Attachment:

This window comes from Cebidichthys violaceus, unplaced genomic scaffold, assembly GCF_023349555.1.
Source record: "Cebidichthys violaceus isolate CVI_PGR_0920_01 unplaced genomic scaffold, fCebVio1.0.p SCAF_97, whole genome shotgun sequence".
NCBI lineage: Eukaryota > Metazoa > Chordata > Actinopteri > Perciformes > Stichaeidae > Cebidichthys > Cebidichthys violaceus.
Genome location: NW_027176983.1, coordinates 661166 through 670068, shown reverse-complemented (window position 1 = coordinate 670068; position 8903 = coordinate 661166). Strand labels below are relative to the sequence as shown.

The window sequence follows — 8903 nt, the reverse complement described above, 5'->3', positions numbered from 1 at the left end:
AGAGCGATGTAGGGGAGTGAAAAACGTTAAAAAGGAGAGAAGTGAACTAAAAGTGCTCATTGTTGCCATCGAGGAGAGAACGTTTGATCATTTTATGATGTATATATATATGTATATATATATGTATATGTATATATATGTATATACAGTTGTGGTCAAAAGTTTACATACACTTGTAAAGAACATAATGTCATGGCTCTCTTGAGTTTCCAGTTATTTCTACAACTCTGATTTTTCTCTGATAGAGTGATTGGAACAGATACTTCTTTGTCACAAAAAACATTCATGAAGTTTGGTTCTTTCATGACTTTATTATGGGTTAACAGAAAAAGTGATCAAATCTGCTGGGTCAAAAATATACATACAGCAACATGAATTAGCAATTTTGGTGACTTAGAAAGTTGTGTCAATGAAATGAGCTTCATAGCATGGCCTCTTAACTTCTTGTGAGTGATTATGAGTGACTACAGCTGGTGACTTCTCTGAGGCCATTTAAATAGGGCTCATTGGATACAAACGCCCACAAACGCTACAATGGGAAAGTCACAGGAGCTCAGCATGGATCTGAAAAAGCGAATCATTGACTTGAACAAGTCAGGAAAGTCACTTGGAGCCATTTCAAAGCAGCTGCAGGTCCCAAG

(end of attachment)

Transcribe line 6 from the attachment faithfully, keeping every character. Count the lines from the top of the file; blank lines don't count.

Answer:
AGAGCGATGTAGGGGAGTGAAAAACGTTAAAAAGGAGAGAAGTGAACTAAAAGTGCTCATTGTTGCCATCGAGGAGAGAACGTTTGATCATTTTATGATGTATATATATATGTATATATATATGTATATGTATATATATGTATATACAGTTGTGGTCAAAAGTTTACATACACTTGTAAAGAACATAATGTCATGGCTCTCTTGAGTTTCCAGTTATTTCTACAACTCTGATTTTTCTCTGATAGAGTGATTGGAACAGATACTTCTTTGTCACAAAAAACATTCATGAAGTTTGGTTCTTTCATGACTTTATTATGGGTTAACAGAAAAAGTGATCAAATCTGCTGGGTCAAAAATATACATACAGCAACATGAATTAGCAATTTTGGTGACTTAGAAAGTTGTGTCAATGAAATGAGCTTCATAGCATGGCCTCTTAACTTCTTGTGAGTGATTATGAGTGACTACAGCTGGTGACTTCTCTGAGGCCATTTAAATAGGGCTCATTGGATACAAACGCCCACAAACGCTACAATGGGAAAGTCACAGGAGCTCAGCATGGATCTGAAAAAGCGAATCATTGACTTGAACAAGTCAGGAAAGTCACTTGGAGCCATTTCAAAGCAGCTGCAGGTCCCAAG